About Exercise Tolerance Test

An exercise tolerance test (ETT) is a type of electrocardiogram that records the electrical activity of your heart while you are exercising. An ETT is an important cardiac test as it can show how well your heart functions while under physiological stress.

Also known as a stress test or an exercise ECG, an exercise tolerance test can assess:

·      The electrical activity of your heart.
·      Your heart rate during exertion (for example, if it beats too slowly or too quickly).
·      The rhythm of your heart (whether it is regular or irregular).
·      The strength and timing of your heart electrical impulses.
·      How well the blood circulates around your heart.
·      The overall function of your heart.

Every time your heart beats,  electrical signals are formed in your sinus node(SAN), in the upper wall of your heart right atrium. The sinus node is the natural pacemaker of your heart, and it sets your heart rate and rhythm. Every time your heart beats, electrical signals travel through your heart, coordinating contractions in different areas of your heart. These electrical signals ensure that blood and oxygen flow around your heart correctly.

An exercise tolerance test measures the electrical signals and the electrical activity of your heart to assess the overall function of your heart while you are exerting yourself.

ETTs are primarily used to:

·      Detect coronary heart disease.
·      Determine safe levels of exercise and exertion if you have had a heart attack or heart surgery.
·      Assess the extent of limited blood supply to the heart in someone who is already diagnosed with coronary heart disease.
·      Evaluate how effective a current treatment is for someone who is already diagnosed with coronary heart disease.

When you exercise, your heart needs to work harder. The muscles of your heart contract faster and harder, your heart beats more quickly and the blood flow from your coronary arteries increases. An ETT allows your cardiologist to assess how well your blood flows through your coronary arteries while your heart is under stress.  

If you have coronary heart disease, this can cause a build-up of plaque, which is made up of fatty substances and cholesterol, in the walls of your coronary arteries (the arteries that supply blood to your heart). As plaque builds up over time, the inside of your arteries can become narrowed. This can restrict blood flow to your heart, meaning your heart won’t get enough oxygen-rich blood. You may then begin to experience symptoms of coronary heart disease, such as:

·      Chest pain (angina) or discomfort in your chest, including a feeling of pressure, heaviness or tightness. This pain can also spread to your left arm, neck, jaw, back or stomach.
·      Feeling dizzy or lightheaded.
·      Shortness of breath.
·      Sweating.
·      Heart palpitations.
·      A faster heart rate.
·      Weakness.

Many people with coronary heart disease have a normal heartrate during rest. When you are physically exerting yourself and your heart is under stress, the symptoms of coronary heart disease will then manifest, and an ECG will show abnormal results. The level of abnormality that is detected will indicate how severe the coronary heart disease is.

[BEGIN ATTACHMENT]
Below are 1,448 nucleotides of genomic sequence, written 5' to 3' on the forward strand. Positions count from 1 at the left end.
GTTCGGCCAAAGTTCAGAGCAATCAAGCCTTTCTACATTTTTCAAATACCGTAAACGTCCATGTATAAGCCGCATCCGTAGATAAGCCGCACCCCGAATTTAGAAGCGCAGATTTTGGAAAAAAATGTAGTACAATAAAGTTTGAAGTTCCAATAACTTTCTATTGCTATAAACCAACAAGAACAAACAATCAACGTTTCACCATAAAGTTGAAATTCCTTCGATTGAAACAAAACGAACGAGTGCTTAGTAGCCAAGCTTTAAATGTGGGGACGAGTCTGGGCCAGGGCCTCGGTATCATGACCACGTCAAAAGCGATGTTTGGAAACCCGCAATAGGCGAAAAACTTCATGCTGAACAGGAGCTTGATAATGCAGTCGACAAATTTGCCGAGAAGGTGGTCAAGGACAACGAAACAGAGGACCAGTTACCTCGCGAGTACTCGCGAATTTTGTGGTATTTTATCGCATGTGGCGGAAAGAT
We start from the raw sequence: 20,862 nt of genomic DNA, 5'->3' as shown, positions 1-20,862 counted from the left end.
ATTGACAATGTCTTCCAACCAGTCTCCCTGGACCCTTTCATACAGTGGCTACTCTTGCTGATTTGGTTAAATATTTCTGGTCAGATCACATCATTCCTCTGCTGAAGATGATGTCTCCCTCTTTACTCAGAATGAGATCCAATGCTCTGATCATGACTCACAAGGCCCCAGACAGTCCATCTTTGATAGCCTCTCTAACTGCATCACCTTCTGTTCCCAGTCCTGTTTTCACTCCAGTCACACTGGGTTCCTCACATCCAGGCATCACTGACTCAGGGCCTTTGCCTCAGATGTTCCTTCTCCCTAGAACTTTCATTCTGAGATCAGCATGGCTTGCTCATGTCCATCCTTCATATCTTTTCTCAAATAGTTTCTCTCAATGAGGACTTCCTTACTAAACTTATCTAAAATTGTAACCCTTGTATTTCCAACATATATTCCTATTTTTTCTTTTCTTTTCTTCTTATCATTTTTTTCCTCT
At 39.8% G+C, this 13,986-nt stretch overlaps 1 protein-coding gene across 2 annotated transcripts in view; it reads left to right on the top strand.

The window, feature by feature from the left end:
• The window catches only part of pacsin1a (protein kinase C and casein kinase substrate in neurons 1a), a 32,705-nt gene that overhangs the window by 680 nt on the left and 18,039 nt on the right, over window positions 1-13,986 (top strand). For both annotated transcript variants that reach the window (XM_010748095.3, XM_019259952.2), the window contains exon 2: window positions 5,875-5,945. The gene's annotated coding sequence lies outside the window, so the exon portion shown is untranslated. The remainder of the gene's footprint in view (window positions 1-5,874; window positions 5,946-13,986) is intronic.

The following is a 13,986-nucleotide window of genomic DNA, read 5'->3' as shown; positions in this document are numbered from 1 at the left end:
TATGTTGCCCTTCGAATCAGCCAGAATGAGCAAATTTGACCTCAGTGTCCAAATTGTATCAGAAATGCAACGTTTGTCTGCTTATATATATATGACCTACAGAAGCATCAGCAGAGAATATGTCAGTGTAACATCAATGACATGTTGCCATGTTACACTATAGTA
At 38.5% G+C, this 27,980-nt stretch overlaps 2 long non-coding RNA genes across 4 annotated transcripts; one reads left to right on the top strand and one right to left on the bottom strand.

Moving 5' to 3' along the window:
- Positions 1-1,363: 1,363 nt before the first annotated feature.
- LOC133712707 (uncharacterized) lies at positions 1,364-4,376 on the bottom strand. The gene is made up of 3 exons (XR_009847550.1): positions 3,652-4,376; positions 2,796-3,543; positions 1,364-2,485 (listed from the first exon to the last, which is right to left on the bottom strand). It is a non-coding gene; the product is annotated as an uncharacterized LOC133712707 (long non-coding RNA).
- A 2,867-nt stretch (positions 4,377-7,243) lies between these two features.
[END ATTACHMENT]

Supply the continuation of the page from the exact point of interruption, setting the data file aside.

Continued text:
During an exercise ECG, any area of your heart that is lacking in oxygen will be shown on the ECG. This allows the cardiologist to see which coronary artery is blocked. For example, a lack of oxygen in the right ventricle indicates that the right coronary artery is blocked.

Over time, coronary heart disease can lead to your heart muscle becoming weaker. This could result in heart failure or a heart attack. This is why early diagnosis and treatment are key.

How to Prepare for An Exercise Tolerance Test

Before your ETT, there are certain guidelines you should follow to ensure a more accurate test:
·      Do not smoke for at least four hours before the test.
·      Do not eat for at least one hour before the test.
·      Ensure the last meal you eat is small and light.
·      Do not drink alcohol for at least 12 hours before the test.
·      Keep caffeine and sugar to a minimum.

If you take any medications, particularly for diabetes or other cardiac conditions, you should contact the cardiologist prior to the test to receive specific instructions regarding your medication. Certain types of medication may require you to adjust or reduce the dosage before an ETT.

What to Expect During an Exercise Tolerance Test

Your exercise tolerance test will take place in the clinic and will be managed and overseen by the cardiologist at all times. Electrodes, which look like small sticky patches, will be attached to your  chest and connected to the ECG machine. These electrodes will measure the electrical activity of your heart throughout the ETT.

You will need to wear comfortable clothing and trainers for the test. To assess your heart under stress, you will need to engage in physical activity, either on a stationary exercise bike or a treadmill. The test will begin with you exercising at a slow and comfortable pace, either by walking or cycling slowly. The difficulty of the test will gradually increase until you are exercising more strenuously.

The cardiologist will monitor you closely throughout the test. They may also take your blood pressure few times during the test. If you feel chest pain or become dizzy or are particularly short of breath, you can ask the cardiologist to stop the test at any time.

The ETT usually takes between 10 and 15 minutes, depending on how long it takes you to reach the desired heart rate. However, don’t be concerned if your test takes longer. The test will be stopped once acceptable diagnostic information is acquired or if your symptoms warrant the discontinuation of the test.

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